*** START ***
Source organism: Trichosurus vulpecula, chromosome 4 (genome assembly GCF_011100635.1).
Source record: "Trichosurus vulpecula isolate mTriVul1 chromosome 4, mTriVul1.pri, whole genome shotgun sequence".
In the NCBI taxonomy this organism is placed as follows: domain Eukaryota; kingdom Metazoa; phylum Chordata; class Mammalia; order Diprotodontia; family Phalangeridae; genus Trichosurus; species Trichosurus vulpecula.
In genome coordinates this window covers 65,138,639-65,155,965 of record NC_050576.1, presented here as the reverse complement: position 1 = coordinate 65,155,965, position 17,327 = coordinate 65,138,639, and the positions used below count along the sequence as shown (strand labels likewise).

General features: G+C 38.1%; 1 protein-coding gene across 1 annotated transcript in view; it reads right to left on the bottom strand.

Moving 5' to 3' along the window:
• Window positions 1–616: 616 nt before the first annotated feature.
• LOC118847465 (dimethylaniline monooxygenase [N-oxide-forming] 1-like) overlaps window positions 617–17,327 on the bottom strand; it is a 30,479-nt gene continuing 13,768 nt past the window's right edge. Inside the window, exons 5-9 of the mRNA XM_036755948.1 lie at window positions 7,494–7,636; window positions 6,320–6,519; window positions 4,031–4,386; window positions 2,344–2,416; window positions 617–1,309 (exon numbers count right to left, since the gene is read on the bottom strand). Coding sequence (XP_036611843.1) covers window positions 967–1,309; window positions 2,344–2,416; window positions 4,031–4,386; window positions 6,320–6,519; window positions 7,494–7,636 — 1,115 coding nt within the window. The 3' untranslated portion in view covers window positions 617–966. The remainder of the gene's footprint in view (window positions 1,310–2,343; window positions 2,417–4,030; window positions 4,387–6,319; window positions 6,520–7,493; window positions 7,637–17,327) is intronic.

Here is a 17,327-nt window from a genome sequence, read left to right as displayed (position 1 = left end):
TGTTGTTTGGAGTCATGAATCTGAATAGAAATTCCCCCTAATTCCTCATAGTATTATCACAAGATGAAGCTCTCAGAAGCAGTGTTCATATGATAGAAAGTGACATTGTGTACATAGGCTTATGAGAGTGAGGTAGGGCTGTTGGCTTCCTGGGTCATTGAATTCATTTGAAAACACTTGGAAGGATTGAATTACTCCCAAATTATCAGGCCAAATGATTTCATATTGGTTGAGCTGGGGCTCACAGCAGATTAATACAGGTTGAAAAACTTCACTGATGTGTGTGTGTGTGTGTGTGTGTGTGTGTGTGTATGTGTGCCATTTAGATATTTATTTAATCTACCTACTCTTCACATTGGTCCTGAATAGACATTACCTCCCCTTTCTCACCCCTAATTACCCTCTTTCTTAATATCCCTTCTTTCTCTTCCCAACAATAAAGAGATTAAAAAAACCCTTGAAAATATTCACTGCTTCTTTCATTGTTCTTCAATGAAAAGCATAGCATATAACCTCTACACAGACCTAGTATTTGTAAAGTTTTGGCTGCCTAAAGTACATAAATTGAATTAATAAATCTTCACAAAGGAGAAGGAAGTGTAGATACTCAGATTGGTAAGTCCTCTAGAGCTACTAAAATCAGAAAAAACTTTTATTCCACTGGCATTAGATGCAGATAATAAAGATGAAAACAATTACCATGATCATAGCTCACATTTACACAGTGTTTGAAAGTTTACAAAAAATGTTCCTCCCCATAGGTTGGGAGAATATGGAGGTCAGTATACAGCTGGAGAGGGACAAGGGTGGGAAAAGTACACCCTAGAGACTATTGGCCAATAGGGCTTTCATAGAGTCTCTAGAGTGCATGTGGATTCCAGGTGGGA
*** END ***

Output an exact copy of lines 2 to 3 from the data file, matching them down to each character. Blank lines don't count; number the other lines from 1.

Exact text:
Source record: "Trichosurus vulpecula isolate mTriVul1 chromosome 4, mTriVul1.pri, whole genome shotgun sequence".
In the NCBI taxonomy this organism is placed as follows: domain Eukaryota; kingdom Metazoa; phylum Chordata; class Mammalia; order Diprotodontia; family Phalangeridae; genus Trichosurus; species Trichosurus vulpecula.